Don’t host. Ever. Not during the holidays. You can sample the goodies without taking them home with you. Be a total mooch who then goes home to a clean kitchen and temptation-free counter.

Be a Control Freak

If you can’t get away from hosting holiday dinners or parties, try to control the menu while understanding that your guests will bring all the foods made to bust you. If you’re hosting you can prepare healthier versions of things like yams or crane berry sauce. You can also foist leftovers off on your guests. Have extra containers and baggies ready, as well as excuses like you don’t have the fridge space or you’ll be out of town and it will go bad. While I think the truth – I’m trying to eat healthier for health reasons – is more constructive, I understand that desperate times sometimes call for desperate measures.

Mix It Up

I’m lucky enough to have a number of friends and relatives who enjoy eating healthy and who also have a counter-culture streak. Several times we have designed our own holiday dinners, ditching the turkey and cranberry sauce.

One of the most memorable Thanksgiving was with some friends. We did Asian-giving instead. I made a few Japanese dishs, another friend made an Indian curry, and another prepared Korean bibimbap. Lots of delicious food with no sugar to be found anywhere. There might have been sake and wine. The leftovers, few that they were, were delicious and healthy.

Another year, a friend and were I alone in the city for Thanksgiving. We bought two Cornish hens instead of turkey and made a few healthy but delicious vegetable dishes – seasoned green beans and skins-on, garlic mashed potatoes. With one bottle of wine for our beverage.

Last year my cousins and I did Mexi-giving with enchiladas and bean dips. This year is MENA-giving (Middle East/North Africa), which includes of whole food dishes by its very nature. We’ll have a fanatic time cooking together, enjoy delicious food and not have eater’s remorse afterward.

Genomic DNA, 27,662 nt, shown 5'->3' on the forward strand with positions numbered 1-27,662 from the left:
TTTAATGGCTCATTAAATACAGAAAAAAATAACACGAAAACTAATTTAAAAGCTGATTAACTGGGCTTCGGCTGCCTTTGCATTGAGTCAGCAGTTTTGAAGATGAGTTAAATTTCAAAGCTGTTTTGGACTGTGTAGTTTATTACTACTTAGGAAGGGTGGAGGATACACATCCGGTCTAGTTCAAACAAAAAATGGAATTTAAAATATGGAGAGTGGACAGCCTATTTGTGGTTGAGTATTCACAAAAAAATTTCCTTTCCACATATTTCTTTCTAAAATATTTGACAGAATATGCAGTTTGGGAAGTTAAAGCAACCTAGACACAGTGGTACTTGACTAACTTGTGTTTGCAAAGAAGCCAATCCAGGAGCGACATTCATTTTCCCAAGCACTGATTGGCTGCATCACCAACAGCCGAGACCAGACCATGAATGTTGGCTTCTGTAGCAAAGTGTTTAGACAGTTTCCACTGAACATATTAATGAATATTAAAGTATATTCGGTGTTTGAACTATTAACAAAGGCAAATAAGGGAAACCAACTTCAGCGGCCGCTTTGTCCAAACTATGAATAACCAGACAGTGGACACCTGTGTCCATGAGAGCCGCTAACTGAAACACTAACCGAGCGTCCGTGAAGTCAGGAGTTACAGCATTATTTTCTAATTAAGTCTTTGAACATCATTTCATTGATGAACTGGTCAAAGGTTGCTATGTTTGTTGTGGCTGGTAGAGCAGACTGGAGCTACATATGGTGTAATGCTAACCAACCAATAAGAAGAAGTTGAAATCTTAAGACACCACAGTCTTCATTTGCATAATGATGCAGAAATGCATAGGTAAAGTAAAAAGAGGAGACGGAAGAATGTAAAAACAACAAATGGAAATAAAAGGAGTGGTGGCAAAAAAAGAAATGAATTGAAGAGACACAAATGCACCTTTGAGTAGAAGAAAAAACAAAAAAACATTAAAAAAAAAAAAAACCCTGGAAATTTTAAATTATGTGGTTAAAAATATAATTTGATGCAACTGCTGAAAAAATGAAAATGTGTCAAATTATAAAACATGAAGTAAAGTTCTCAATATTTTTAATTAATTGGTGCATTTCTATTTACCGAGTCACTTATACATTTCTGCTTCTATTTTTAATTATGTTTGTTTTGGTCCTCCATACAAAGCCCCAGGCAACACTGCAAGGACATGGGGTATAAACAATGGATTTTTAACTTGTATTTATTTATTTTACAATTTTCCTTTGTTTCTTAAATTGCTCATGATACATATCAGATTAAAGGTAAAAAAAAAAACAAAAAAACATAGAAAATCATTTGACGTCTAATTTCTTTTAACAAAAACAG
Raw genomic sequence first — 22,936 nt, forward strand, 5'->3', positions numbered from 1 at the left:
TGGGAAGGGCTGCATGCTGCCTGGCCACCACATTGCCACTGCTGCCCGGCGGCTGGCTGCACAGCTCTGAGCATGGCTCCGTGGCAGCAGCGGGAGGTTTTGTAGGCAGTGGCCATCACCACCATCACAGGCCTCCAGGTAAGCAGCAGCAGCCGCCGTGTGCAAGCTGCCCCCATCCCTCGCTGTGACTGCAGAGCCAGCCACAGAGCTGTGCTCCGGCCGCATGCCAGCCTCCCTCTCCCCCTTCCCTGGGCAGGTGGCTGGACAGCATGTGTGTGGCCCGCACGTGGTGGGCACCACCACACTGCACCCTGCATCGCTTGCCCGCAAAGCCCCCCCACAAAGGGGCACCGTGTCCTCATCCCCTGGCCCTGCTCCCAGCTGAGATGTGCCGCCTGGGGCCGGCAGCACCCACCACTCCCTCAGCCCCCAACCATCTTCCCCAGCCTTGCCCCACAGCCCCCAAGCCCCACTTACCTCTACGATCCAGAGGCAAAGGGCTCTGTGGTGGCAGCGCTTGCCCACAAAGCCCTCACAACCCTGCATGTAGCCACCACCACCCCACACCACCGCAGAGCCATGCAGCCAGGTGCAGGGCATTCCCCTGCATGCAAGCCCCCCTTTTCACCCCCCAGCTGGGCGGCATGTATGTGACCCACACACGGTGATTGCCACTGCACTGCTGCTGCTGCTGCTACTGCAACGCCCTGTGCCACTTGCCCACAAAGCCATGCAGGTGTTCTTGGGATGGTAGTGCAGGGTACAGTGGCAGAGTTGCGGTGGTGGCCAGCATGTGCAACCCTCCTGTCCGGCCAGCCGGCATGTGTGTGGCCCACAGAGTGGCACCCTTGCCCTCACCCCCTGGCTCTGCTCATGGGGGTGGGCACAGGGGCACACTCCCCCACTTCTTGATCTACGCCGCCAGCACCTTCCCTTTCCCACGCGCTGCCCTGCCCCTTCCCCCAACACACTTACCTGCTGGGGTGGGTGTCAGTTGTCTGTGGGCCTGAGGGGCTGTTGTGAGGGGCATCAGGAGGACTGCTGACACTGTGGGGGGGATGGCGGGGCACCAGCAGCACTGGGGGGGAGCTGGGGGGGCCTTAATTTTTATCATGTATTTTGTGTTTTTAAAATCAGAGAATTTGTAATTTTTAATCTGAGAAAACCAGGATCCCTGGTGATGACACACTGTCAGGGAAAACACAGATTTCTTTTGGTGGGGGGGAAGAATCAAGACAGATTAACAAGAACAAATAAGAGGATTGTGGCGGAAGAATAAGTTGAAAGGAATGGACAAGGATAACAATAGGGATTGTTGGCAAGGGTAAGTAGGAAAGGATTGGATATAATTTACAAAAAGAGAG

Start a new tradition with your family or friends. You don’t need a plethora of dishes to enjoy the holidays, just each other. Make it memorable by creating a new theme and building healthy food around it. Focus on dishes, not dessert.

person picking food on tray
Photo by Craig Adderley on Pexels.com

Bring an Amazing Dish

Healthy food can be amazingly delicious. Most people ruin dieting or eating smart by cooking the most tasteless and bland food imaginable.

If you want to eat healthy, bring healthy dishes to dinner parties or work. Make them so tasty people ask for the recipe and for you to bring it to every party in the future. Have something you feel good about eating and which nurtures your body in a sea of sugar and processed food.

Don’t forget the drinks. Sparkling water spritzed with actual juice or fruit can be simple, delicious and beautiful – and a nice alternative to sodas or calorie-heavy alcoholic drinks. If nothing else, try apple cider over soda or try mulled wine for a rich and heady beverage.

Get creative. You’ll have fun and eat well – and maybe get a few converts to your crusade.

#3 – Enlist Support

If you and your family have health issues, being honest about them with others can be very helpful. Explain about your kidney disease or your kid’s diabetes and how you need support right now, not leniency or encouragement to cheat “just this once”. Remind others that the holiday season is long and that you’ve already cheated enough and now need to focus on making your body and the bodies of ailing family members healthy again.

Our culture of food is not a healthy one. It just isn’t. And we have horrible health statistics linked to diabetes, kidney disease, cancer and autoimmune disease to back that up. These are diet-linked illnesses. You don’t see these numbers in Asia or Southern Europe or Mediterranean countries whose cultures elevate healthy foods.